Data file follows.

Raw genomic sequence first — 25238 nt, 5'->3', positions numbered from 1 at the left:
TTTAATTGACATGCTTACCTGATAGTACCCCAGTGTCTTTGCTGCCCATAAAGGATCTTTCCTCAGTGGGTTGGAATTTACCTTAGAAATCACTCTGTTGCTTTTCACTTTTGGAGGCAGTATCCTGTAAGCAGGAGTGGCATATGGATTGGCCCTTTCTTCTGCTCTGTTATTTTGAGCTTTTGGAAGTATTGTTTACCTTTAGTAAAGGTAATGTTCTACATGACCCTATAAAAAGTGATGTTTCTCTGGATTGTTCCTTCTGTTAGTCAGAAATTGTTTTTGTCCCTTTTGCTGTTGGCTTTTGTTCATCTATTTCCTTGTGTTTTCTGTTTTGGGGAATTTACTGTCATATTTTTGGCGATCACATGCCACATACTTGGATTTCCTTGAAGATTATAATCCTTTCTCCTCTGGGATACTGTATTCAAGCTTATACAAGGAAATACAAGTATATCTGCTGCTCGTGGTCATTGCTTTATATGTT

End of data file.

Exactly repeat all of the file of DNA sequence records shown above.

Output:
Raw genomic sequence first — 25238 nt, 5'->3', positions numbered from 1 at the left:
TTTAATTGACATGCTTACCTGATAGTACCCCAGTGTCTTTGCTGCCCATAAAGGATCTTTCCTCAGTGGGTTGGAATTTACCTTAGAAATCACTCTGTTGCTTTTCACTTTTGGAGGCAGTATCCTGTAAGCAGGAGTGGCATATGGATTGGCCCTTTCTTCTGCTCTGTTATTTTGAGCTTTTGGAAGTATTGTTTACCTTTAGTAAAGGTAATGTTCTACATGACCCTATAAAAAGTGATGTTTCTCTGGATTGTTCCTTCTGTTAGTCAGAAATTGTTTTTGTCCCTTTTGCTGTTGGCTTTTGTTCATCTATTTCCTTGTGTTTTCTGTTTTGGGGAATTTACTGTCATATTTTTGGCGATCACATGCCACATACTTGGATTTCCTTGAAGATTATAATCCTTTCTCCTCTGGGATACTGTATTCAAGCTTATACAAGGAAATACAAGTATATCTGCTGCTCGTGGTCATTGCTTTATATGTT